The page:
Student Support Services

Students in science lab

At North, we pride ourselves on offering a robust array of social-emotional supports to our students on-site at no cost to them or their families. These supports include individual therapy with credentialed partner providers (Denver Health, and Maria Droste Counseling Center), group interventions with school-based mental health team members, and referrals to more intensive community-based supports when appropriate. Please fill out the survey if you believe your student would benefit from more targeted support from our counseling and mental health teams.

You can also reach out to our Mental Health Team Lead, Meghan O’Connor, with any additional questions or concerns. She can be reached during normal school hours at 720-423-2751 or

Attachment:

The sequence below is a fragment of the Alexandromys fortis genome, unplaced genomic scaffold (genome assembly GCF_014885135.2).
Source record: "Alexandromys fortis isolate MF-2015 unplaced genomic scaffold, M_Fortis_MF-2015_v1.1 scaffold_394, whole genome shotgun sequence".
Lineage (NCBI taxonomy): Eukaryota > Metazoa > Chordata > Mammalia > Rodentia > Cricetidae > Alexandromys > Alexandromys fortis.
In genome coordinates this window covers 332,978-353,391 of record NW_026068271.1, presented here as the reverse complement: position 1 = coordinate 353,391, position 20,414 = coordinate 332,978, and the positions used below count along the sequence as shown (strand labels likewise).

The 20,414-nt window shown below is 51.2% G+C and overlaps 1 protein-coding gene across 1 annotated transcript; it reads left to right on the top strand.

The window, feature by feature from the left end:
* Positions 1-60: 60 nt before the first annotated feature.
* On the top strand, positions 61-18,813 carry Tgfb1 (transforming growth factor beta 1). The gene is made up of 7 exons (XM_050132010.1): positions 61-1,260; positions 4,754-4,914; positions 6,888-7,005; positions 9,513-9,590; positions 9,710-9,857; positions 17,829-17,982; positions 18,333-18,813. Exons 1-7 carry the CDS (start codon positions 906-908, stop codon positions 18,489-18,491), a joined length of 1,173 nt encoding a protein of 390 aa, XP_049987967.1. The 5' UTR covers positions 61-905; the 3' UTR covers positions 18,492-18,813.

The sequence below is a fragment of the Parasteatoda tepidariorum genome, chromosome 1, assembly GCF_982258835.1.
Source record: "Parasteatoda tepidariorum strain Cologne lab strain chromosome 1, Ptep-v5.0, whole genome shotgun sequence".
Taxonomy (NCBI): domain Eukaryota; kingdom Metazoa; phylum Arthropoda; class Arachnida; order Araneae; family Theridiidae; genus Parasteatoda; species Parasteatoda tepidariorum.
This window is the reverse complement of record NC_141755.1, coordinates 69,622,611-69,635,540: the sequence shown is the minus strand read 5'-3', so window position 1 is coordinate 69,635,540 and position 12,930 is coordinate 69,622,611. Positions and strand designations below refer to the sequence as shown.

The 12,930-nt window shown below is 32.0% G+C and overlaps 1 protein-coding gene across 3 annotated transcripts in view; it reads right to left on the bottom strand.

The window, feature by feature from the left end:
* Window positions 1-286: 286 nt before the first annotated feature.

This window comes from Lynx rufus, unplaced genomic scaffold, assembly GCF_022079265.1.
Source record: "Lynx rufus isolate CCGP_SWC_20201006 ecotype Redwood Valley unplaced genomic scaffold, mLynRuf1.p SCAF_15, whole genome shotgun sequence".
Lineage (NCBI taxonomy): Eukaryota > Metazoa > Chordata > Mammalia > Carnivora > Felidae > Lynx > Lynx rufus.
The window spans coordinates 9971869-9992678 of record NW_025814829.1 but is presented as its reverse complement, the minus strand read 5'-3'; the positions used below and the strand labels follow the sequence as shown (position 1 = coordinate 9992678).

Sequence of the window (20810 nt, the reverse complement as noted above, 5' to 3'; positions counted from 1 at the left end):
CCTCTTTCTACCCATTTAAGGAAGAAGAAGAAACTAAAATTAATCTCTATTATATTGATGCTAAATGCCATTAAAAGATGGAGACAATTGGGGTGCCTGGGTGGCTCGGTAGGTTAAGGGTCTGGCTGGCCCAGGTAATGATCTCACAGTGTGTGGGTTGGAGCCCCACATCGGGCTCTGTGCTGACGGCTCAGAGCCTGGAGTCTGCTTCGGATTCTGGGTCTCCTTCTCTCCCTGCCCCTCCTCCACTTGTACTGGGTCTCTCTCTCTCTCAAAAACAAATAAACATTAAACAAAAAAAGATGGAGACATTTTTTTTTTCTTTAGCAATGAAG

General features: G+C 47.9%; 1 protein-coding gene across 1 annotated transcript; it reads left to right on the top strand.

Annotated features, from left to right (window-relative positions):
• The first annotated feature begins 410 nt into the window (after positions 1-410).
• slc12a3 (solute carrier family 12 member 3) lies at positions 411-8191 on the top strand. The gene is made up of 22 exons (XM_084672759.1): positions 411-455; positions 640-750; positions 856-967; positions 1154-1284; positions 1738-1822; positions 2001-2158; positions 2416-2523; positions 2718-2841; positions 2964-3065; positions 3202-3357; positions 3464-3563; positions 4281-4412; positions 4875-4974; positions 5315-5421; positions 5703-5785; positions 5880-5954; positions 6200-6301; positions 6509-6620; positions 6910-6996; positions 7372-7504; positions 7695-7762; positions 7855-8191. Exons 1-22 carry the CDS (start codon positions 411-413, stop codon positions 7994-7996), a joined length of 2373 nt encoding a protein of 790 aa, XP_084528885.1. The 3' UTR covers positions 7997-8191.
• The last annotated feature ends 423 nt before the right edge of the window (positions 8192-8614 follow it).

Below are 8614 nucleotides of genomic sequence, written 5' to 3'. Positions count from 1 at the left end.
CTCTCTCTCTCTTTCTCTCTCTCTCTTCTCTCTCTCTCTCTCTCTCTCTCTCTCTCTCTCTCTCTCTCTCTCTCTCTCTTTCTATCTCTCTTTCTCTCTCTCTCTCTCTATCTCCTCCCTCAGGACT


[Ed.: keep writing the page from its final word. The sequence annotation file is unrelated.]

If your student or someone else you care about is experiencing a mental health crisis, calling 1-844-493-8255 or texting TALK to 38255 will connect you to a licensed mental health provider. This service is available 24/7.

In the case of imminent risk to self or others, please call 911 or take your student to the nearest emergency room.

Additionally, Safe2Tell is a resource available to students and their parents/guardians to anonymously report non-emergency concerns including mental health difficulties, non-specific threats, and bullying. Reports can be submitted 24/7 by calling 1-877-542-7233 or visiting

When Does a Young Person Need Services?
 Look For Warning Signs of Teenage Mental Illness

The following information has been taken from